July 18, 2019


 JULY 16, 2019


A suicide bomber drove his explosives-loaded van into the building of the Jewish Community (AMIA-Asociacion Mutual Israelita Argentina), killing 85 people and injuring hundreds.


On July 18, 1994, the center of Buenos Aires, the bustling capital of Argentina, was shattered by a huge explosion.

A suicide bomber drove his explosives-loaded van into the building of the Jewish Community (AMIA-Asociacion Mutual Israelita Argentina), killing 85 people and injuring hundreds.

This was the deadliest terrorist attack ever in Argentina, with an even higher toll than the previous bombing of the Israeli Embassy in Buenos Aires perpetrated two years earlier.

Commonly attributed to Iran’s intelligence apparatus and its Lebanese proxy Hezbollah, this terrorist attack remains unsolved. Its implications reached a peak in 2015 with the mysterious violent death of Alberto Nisman, an Argentinean federal prosecutor who acted as chief investigator of the AMIA case.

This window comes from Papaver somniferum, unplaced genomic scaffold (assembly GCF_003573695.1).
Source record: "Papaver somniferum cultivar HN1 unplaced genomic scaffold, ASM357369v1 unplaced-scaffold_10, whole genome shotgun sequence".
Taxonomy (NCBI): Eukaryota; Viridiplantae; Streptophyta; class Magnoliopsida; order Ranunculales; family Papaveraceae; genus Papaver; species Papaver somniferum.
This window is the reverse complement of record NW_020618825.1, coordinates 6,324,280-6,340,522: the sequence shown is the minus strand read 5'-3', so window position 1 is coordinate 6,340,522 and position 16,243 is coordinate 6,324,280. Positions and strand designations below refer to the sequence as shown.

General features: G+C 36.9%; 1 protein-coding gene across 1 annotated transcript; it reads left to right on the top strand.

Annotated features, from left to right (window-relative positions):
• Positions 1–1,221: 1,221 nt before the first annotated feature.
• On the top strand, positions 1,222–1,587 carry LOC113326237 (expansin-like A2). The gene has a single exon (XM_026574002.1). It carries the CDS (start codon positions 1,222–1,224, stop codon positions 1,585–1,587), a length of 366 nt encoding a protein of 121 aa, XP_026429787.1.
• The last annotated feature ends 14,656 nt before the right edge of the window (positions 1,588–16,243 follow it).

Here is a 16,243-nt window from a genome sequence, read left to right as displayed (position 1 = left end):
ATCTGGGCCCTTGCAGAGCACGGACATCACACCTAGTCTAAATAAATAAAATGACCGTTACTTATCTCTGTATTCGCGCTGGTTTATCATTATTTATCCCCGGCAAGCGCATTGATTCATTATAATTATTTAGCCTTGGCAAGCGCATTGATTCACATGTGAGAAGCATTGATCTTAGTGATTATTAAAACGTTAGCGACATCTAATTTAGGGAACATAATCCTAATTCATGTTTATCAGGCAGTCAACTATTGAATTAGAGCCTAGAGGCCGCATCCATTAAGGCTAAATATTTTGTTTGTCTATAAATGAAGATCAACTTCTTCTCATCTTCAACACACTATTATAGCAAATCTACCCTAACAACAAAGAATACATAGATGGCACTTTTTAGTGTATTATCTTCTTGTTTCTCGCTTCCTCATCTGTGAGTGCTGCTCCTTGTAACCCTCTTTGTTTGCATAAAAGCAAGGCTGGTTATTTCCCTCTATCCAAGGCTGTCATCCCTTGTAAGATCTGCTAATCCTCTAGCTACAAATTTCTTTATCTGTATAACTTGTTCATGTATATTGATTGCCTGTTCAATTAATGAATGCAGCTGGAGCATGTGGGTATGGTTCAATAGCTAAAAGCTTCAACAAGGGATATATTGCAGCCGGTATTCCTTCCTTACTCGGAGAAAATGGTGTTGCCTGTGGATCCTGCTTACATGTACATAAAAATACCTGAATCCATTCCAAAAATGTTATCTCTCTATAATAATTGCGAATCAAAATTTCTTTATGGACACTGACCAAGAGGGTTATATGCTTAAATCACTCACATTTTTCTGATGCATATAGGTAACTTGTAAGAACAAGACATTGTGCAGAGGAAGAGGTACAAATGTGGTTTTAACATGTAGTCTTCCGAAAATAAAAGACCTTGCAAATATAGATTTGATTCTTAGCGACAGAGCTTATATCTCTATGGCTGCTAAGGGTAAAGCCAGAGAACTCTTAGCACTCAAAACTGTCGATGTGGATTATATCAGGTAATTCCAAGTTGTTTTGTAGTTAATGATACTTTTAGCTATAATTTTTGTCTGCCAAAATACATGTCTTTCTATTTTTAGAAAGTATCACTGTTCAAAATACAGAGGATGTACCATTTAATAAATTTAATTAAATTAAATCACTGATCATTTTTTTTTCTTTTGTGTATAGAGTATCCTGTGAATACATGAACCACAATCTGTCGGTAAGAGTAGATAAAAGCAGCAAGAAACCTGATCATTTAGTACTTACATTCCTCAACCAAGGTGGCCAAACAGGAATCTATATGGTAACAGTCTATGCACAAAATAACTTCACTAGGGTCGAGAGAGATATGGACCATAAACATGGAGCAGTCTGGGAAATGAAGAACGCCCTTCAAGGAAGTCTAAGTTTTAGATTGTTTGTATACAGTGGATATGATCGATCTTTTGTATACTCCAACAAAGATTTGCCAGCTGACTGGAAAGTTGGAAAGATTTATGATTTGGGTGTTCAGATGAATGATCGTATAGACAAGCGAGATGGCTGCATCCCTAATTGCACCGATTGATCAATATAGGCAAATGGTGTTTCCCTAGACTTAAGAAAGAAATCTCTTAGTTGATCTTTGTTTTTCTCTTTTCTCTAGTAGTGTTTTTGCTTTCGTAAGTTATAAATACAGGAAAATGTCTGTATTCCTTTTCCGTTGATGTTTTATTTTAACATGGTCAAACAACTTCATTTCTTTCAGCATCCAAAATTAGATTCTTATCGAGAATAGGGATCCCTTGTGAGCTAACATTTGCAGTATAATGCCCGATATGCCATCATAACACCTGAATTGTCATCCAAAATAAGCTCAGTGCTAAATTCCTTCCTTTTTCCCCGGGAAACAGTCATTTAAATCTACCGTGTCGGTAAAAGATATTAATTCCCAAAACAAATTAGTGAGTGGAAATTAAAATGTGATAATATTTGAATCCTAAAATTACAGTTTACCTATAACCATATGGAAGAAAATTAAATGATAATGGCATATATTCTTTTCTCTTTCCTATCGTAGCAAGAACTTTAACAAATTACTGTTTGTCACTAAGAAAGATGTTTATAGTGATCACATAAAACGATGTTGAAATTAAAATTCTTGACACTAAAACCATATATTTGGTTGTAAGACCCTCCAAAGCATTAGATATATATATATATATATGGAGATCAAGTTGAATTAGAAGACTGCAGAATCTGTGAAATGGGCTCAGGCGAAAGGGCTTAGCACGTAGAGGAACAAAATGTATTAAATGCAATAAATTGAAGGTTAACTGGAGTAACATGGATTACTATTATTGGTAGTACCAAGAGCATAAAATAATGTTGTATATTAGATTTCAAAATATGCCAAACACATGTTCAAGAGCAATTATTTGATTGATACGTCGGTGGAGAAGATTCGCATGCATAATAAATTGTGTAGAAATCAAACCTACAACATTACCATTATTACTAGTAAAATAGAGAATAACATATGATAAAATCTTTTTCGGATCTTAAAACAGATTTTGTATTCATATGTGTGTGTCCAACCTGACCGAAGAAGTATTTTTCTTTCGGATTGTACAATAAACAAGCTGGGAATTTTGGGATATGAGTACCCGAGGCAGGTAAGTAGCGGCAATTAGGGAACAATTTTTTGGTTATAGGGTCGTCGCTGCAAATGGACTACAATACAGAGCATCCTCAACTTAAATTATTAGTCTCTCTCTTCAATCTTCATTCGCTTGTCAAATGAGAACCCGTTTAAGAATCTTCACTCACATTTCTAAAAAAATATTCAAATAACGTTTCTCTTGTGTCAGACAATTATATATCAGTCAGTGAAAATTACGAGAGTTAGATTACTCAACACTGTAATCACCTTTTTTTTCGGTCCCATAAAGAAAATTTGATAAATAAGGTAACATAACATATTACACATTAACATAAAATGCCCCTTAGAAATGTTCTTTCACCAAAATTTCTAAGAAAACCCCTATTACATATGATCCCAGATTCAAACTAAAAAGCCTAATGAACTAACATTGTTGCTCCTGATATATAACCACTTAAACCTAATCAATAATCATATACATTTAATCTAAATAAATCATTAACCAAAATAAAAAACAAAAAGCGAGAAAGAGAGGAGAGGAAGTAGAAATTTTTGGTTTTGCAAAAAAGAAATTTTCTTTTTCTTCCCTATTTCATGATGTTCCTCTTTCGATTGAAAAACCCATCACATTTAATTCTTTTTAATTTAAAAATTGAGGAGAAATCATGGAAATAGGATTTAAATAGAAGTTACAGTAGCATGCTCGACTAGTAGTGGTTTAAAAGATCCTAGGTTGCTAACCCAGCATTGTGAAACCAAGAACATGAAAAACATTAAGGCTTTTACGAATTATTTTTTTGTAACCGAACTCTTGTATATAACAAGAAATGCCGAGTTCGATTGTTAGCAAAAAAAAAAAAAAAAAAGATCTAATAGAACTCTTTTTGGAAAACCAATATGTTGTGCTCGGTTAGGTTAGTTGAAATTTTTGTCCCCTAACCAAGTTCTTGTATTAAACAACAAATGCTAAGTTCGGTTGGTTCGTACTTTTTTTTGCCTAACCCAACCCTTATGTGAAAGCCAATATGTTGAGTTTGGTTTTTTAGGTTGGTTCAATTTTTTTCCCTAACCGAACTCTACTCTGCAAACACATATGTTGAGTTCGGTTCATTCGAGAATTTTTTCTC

Two days after he was found dead, Nisman was going to appear before the Congress to present his case against the then-president of Argentina Cristina Fernandez de Kirchner and senior officials of her administration, claiming they have been colluding with Iran to cover-up the AMIA bombing.

To be sure, the AMIA case is still shrouded with intrigue and mystery, but few people know that it has also brought about the creation of an unprecedented symbol of interreligious fraternity.

On April 19th, 1997, on the 54th anniversary of the Warsaw Ghetto uprising, a memorial mural was inaugurated at the Metropolitan Cathedral of Buenos Aires, the main church of Argentina. This singular memorial is dedicated to the victims of the Holocaust and those who perished in the terrorist attacks perpetrated in Buenos Aires in the 1990s against the Israel Embassy and the AMIA community center, becoming the only monument in a Catholic church, let alone a metropolitan cathedral, fully dedicated to Jews.